Have you read the Ashton Manual? Do you know what it is? Do you know who Prof. Ashton is? Well, if you or anyone you know is dependent on benzos, you should.
In today’s feature, we focus on Professor C. Heather Ashton, her work with benzo withdrawal patients, and her life-saving manual. And we say a heartfelt thank you, for all she has done. We also touch on some news, discuss GABA receptors and the doctor dilemma, and share the first benzo story from one of our listeners.
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03:02 Mailbag 11:42 Benzo News 14:18 Benzo Story 19:08 Feature: The Ashton Manual 30:17 Closing
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MAILBAG: GABA Receptors
FEATURE – The Ashton Manual
This is the last of our launch episodes, next week we start with our regular weekly schedule releasing a new episode each Wednesday. Today’s feature is focused on Prof. Ashton and the Ashton manual and we also have a lot to share in our Mailbag, Benzo News, and Benzo Stories sections.
Today’s introduction, in contrast to our last episode, was quite short. So, let’s move on.
This is where we share questions and comments from our listeners.
Can you tell me when the podcast episodes will be released each week? This question was submitted by Elizabeth in the comments for episode 5. I released the first 5 episodes on Wednesday, Feb. 21st The next week, this week, I am doubling up on episodes. I released episode 6 on Tuesday, Feb. 26th. And I am releasing this one, episode 7, on Thursday, Feb. 28th. Starting next week, we will be on our regular weekly schedule going forward. A new episode will be released every Wednesday. Depending on the speed at which the providers, such as Apple Music, Stitcher, Google Play, Spotify, and TuneIn approve new episodes, they will be available online Wednesday or Thursday.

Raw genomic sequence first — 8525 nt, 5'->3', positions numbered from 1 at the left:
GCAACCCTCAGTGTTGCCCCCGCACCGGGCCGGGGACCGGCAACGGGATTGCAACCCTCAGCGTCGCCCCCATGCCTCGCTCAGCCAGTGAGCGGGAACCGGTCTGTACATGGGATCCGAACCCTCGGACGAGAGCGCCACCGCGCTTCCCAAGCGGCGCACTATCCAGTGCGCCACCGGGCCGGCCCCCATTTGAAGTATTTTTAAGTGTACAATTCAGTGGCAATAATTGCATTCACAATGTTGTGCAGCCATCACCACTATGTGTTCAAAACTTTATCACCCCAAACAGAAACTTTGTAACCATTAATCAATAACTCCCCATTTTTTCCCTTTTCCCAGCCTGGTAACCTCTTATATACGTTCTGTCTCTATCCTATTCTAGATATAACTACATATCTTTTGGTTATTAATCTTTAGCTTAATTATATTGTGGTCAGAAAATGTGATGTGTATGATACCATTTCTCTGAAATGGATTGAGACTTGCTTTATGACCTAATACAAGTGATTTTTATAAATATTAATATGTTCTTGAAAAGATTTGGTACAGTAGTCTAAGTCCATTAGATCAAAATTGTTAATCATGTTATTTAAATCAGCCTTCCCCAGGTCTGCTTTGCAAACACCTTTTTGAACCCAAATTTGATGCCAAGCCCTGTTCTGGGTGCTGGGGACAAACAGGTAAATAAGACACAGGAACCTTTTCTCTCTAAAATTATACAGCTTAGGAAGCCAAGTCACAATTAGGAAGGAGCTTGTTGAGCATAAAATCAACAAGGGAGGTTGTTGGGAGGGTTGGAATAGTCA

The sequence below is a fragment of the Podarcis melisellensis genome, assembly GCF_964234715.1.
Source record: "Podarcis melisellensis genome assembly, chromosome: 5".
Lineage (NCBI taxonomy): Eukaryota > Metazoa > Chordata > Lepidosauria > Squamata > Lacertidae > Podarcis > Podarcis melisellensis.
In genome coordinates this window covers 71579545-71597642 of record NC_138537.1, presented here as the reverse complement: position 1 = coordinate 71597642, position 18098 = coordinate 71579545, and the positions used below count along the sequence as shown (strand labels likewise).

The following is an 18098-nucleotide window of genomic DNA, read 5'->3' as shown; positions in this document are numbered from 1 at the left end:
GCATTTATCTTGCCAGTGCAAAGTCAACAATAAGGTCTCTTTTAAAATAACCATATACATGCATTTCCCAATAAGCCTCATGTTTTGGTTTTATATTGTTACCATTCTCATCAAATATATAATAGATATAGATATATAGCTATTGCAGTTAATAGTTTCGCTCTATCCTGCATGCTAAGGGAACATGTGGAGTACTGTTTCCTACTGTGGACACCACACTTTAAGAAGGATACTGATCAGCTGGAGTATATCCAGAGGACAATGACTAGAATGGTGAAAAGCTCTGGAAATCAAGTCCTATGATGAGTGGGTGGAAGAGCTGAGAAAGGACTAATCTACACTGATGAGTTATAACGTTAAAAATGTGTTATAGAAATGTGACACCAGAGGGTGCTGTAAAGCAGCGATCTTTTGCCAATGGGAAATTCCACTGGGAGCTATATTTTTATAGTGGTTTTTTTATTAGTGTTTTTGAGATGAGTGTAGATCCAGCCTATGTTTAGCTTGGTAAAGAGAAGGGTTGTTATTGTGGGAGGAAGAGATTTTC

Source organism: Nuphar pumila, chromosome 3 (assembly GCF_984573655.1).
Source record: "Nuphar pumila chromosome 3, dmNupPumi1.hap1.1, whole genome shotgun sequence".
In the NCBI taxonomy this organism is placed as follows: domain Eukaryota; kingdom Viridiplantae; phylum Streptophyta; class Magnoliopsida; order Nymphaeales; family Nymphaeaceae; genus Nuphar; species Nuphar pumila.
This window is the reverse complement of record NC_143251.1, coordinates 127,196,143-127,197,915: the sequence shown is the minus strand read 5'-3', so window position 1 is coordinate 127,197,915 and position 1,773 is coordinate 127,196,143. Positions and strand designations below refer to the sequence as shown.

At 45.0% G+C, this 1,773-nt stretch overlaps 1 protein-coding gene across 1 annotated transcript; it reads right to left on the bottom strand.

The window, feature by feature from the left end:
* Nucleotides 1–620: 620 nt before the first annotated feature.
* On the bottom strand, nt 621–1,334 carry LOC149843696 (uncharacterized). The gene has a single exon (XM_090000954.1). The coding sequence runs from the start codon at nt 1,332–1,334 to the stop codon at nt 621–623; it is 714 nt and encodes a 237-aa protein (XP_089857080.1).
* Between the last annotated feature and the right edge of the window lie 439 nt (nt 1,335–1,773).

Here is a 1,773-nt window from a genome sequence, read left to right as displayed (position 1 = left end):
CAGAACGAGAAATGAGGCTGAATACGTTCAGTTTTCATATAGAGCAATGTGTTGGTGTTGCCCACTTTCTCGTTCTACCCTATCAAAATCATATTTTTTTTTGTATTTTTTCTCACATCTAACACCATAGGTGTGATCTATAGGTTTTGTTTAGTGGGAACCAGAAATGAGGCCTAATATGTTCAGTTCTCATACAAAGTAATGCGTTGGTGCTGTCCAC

What are GABA receptors? I keep reading about them online, but I still don’t really understand what they are, or how they work. Rather than repost the entire description here, I will share a link to the Basics of Benzos page on the Benzo Free Website. Scroll down to “How Do Benzos Work?” for an explanation.
COMMENT: Regarding our discussion on doctors in our last episode, “Dependence, Disbelief, and the Doctor Dilemma.” Here are a few excerpts from the comment that I shared on the podcast. You are very fortunate in your experiences with doctors. When I was going through acute benzo withdrawal, my doctors treated me like a criminal. They accused me of having taken more than was prescribed and then they accused me of having conversion disorder. They treated me like I was paranoid. I was told that benzo withdrawal symptoms only last a few weeks. I went through absolute hell for 14 months and have debilitating symptoms to this day although I have had improvements. The only good thing to come of this is that I vowed I would make a difference for other people and change the way the medical system treats patients like me. Now I’m halfway through an MSW program and intend to go back to the HMO, the next time with LCSW credentials and copies of work on benzo damage that I will eventually publish, and lay it out for them again, this time from the standpoint of a mental health professional who has been iatrogenically harmed. Meschelle from Alexandria, Virginia
“Want to Prevent Suicides? Stop Ignoring Benzo Patients”
I shared highlights from a blog post on the website of the Benzodiazepine Information Coalition (BIC). Here are a few of my comments. Please visit the BIC’s website to view the article.
We finally have our first story to share in our Benzo Stories section.
I just ran across your podcast and I have listened to the first 3. My story. I’m 57. I have been on Xanax for 33 yrs, basically my entire adult life. I have 2 grown children and 5 grandchildren [and] a very supportive husband (a wonderful hard working, easy going man of few words).
We live in a very rural area in SE Kansas. My first panic attack was when I was 7. I really don’t know how I made it through school. I had to learn how to hide my panic. No one knew about it, not friends or family. After my children were born, I finally couldn’t cope so I went to my doctor and he put me on Xanax. Finally, I could relax.
I started working at a mental health clinic where I started talking to the staff and physiatrist. I have been to the Mayo clinic in Scottsdale, KU medical center, doctors in Tulsa and so many therapists and counselors that I can’t remember all of them. I was taking up to 8 mg a day until about 18 months ago. I was also on Ambien, buspiron, and imipramine. I was again transferred to another counselor who said I needed to get off of it.